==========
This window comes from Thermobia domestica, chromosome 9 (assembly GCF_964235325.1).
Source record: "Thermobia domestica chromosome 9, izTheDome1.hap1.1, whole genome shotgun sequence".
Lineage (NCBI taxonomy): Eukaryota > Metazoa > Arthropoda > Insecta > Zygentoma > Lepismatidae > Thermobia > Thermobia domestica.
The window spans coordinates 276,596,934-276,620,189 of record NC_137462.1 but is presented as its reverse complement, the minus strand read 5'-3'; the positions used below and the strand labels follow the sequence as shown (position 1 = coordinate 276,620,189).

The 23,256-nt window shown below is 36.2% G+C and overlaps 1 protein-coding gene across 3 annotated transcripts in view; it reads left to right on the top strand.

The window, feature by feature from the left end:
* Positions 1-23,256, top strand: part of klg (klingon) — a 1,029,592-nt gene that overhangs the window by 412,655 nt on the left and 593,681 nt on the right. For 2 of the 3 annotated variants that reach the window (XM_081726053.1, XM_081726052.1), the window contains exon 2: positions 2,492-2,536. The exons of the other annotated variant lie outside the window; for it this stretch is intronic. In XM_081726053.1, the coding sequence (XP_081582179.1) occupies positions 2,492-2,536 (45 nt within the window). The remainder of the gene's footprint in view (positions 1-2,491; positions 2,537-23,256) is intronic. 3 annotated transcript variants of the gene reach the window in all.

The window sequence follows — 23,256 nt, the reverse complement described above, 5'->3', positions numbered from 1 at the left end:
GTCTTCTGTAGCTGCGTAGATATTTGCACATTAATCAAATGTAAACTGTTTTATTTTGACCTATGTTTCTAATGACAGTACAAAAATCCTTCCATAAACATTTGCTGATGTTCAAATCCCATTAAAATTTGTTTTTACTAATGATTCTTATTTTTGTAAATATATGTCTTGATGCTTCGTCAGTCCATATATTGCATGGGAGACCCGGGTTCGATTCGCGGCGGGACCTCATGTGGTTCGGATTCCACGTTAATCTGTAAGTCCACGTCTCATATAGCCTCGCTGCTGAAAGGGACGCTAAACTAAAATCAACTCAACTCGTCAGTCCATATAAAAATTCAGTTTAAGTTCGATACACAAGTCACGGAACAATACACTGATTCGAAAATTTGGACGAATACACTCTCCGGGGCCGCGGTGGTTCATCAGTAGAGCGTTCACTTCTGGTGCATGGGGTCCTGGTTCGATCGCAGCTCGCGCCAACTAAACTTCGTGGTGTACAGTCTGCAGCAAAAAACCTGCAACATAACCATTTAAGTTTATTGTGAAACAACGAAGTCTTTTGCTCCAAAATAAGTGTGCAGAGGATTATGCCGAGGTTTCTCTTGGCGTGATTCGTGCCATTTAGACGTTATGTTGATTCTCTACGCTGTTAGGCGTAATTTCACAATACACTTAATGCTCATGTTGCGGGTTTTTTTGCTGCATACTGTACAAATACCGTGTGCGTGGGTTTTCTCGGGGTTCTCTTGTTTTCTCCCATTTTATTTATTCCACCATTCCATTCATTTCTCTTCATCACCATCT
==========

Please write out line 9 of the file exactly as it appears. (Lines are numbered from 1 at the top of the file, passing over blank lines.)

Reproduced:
GTCTTCTGTAGCTGCGTAGATATTTGCACATTAATCAAATGTAAACTGTTTTATTTTGACCTATGTTTCTAATGACAGTACAAAAATCCTTCCATAAACATTTGCTGATGTTCAAATCCCATTAAAATTTGTTTTTACTAATGATTCTTATTTTTGTAAATATATGTCTTGATGCTTCGTCAGTCCATATATTGCATGGGAGACCCGGGTTCGATTCGCGGCGGGACCTCATGTGGTTCGGATTCCACGTTAATCTGTAAGTCCACGTCTCATATAGCCTCGCTGCTGAAAGGGACGCTAAACTAAAATCAACTCAACTCGTCAGTCCATATAAAAATTCAGTTTAAGTTCGATACACAAGTCACGGAACAATACACTGATTCGAAAATTTGGACGAATACACTCTCCGGGGCCGCGGTGGTTCATCAGTAGAGCGTTCACTTCTGGTGCATGGGGTCCTGGTTCGATCGCAGCTCGCGCCAACTAAACTTCGTGGTGTACAGTCTGCAGCAAAAAACCTGCAACATAACCATTTAAGTTTATTGTGAAACAACGAAGTCTTTTGCTCCAAAATAAGTGTGCAGAGGATTATGCCGAGGTTTCTCTTGGCGTGATTCGTGCCATTTAGACGTTATGTTGATTCTCTACGCTGTTAGGCGTAATTTCACAATACACTTAATGCTCATGTTGCGGGTTTTTTTGCTGCATACTGTACAAATACCGTGTGCGTGGGTTTTCTCGGGGTTCTCTTGTTTTCTCCCATTTTATTTATTCCACCATTCCATTCATTTCTCTTCATCACCATCT